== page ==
A critical aspect of living with dissociative identity disorder (DID) and all your moving parts is having multiple personalities to manage on a regular basis. These personalities often vary in age and appearance, and they typically have traits that make them unique in the eye of the individual living with DID. Taking care of parts is essential to managing DID on a daily basis, but what happens when their needs are not met?
One of the most fear-inducing symptoms of dissociative identity disorder (DID) is dissociative amnesia. When the mind is elsewhere and split off from the conscious body, it can be easy to lose track of everything from time to conversations with other people. It took me years before I understood this commonly overlooked symptom of DID, and just as long to gain control over it and my everyday life.
The amount of trauma that each person with dissociative identity disorder (DID) has undergone varies, but the end result is the same. Having DID means needing to live with the possibility of being triggered on a frequent basis, but what does this mean? What does it look like when a person with DID is triggered?
There is nothing worse than thinking you're going to get a good night's rest, only to find yourself tossing and turning for hours until your alarm goes off. A poor night’s sleep can impact the following day, leading to a loss in productivity and low energy levels across the board. When you have a mental health condition such as dissociative identity disorder (DID), these types of nights are common, but they don’t have to have a lasting negative impact on your overall quality of life.
"What do your alters look like?" is but one question I receive from people who do not live with dissociative identity disorder (DID). It's because one of the most fascinating parts of DID to people who don’t live with it is the concept of alters. Under the internal family system (IFS) theory, we all have parts of our personality that make us tick. While we may have one part that wants to eat a slice of cake, we might have another part that tells us to skip the empty calories. This isn’t so far from what people with DID experience, but on a more extreme basis. People living with DID may have dozens of parts to juggle regularly, which may make it slightly more challenging compared to the average person.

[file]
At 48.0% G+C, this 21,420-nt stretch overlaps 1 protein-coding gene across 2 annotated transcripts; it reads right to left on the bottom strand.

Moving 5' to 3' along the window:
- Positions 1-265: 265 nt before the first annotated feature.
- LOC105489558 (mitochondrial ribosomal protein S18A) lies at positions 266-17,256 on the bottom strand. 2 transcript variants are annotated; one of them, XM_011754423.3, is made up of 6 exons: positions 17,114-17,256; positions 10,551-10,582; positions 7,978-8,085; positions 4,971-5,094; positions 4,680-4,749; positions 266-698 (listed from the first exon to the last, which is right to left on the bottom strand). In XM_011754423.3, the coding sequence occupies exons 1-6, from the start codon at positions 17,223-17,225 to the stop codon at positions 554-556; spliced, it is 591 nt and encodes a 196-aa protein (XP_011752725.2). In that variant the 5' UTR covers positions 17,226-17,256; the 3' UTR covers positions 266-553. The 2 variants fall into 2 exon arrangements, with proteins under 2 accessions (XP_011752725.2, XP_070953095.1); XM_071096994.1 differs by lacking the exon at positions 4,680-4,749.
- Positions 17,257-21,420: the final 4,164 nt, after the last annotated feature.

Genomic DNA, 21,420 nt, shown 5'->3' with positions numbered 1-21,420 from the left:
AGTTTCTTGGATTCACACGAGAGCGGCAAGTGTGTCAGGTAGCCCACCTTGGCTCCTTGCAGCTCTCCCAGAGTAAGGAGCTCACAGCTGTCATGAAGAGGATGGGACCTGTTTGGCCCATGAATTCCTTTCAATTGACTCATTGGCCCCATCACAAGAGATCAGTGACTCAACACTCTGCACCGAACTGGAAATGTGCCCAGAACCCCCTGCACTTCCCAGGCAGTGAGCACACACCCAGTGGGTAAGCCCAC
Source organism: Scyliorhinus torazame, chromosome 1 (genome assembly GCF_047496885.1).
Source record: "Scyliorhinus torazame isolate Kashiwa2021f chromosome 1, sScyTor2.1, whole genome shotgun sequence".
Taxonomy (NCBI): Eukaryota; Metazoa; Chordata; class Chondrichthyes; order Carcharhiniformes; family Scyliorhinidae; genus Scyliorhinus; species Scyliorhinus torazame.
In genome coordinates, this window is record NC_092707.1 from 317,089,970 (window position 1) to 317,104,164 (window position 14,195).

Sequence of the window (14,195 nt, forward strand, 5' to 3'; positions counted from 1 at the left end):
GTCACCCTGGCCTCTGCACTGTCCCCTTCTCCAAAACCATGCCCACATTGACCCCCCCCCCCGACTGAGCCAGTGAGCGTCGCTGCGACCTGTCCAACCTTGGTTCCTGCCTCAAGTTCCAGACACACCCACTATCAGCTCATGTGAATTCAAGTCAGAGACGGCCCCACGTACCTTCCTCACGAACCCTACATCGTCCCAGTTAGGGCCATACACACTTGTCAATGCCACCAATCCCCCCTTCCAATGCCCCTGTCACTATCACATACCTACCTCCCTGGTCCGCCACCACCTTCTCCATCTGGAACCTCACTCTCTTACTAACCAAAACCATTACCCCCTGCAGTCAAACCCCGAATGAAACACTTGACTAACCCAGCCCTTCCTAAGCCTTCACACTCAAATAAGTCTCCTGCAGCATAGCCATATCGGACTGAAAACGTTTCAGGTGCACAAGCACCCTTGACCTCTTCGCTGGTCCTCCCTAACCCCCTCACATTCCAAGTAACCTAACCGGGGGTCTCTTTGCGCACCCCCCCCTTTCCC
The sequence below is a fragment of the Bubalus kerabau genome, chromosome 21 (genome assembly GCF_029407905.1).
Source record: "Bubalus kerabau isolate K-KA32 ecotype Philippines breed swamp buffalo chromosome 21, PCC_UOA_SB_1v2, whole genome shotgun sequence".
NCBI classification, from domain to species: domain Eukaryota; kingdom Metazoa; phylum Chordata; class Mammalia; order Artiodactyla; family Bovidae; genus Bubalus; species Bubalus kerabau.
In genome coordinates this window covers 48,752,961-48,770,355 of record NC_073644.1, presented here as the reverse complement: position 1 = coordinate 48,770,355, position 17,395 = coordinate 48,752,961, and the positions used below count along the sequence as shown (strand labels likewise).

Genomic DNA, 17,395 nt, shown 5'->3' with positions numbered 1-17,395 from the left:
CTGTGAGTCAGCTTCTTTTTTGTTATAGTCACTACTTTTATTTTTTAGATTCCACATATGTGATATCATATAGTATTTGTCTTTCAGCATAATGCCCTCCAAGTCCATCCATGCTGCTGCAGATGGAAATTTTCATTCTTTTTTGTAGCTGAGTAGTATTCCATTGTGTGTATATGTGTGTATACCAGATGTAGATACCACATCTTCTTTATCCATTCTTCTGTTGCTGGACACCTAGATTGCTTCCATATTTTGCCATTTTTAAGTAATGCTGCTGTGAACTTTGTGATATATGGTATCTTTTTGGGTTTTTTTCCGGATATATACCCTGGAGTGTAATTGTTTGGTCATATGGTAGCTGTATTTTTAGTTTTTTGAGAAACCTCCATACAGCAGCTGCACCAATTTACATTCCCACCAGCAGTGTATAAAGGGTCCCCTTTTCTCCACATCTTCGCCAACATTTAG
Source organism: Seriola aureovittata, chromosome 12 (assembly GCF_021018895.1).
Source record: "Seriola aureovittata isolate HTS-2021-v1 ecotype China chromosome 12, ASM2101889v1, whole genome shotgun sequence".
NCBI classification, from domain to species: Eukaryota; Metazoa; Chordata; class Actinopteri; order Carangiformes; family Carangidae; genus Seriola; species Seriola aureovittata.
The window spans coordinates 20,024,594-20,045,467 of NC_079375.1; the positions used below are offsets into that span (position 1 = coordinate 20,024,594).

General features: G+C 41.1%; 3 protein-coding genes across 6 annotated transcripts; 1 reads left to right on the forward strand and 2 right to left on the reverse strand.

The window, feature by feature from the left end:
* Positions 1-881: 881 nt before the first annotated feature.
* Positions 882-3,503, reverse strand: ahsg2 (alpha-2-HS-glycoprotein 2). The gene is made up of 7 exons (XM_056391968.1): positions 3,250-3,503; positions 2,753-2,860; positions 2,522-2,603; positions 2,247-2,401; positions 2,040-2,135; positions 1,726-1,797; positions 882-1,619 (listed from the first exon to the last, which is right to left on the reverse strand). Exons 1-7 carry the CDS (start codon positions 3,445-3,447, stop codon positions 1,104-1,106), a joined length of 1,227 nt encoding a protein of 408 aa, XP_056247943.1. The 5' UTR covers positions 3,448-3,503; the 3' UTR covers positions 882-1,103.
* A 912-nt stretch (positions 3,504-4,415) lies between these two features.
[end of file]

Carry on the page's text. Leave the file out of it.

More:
Growing up, meditation was something I was completely unfamiliar with, and never openly talked about by the adults in my life. It wasn’t until I was diagnosed with dissociative identity disorder (DID) that I learned the importance of meditation in every sense of the word.
A critical aspect of dissociative identity disorder (DID) is the parts, or personalities (including young personalities), that are within the headspace of the individual with the condition. It took me years before I was finally able to identify my own parts, converse with them, and create a healthier place in my mind for them to exist, especially when I have been experiencing suicidal ideation. That being said, it isn’t impossible, even when it may feel like it while dealing with younger parts. (Note: This post contains a trigger warning.)
Can a pet relieve the depression and anxiety of dissociative identity disorder (DID)? Let's imagine this: picture yourself in the middle of a panic attack. Your heart is racing, your mind is juggling a million thoughts, and no one can calm you down. Then, you reach for something soft, cuddly, and receptive to your need for comfort. This is what it feels like to turn to a pet for the anxiety and depression associated with DID.
How do you know what dissociation feels like? Dissociative identity disorder (DID) comes with a wide range of symptoms, one of which is dissociation, but how do you know you aren’t just daydreaming? This is something that many people misunderstand when it comes to DID, and it can be the difference between receiving a DID diagnosis and continuing on with life without treatment.
Living with dissociative identity disorder (DID) means you need as many tools as you can find to remain grounded and stable. This can be difficult when you are trying to balance a routine made up of work, family and friends. However, I’ve been able to find solace in an unusual place: my iPhone.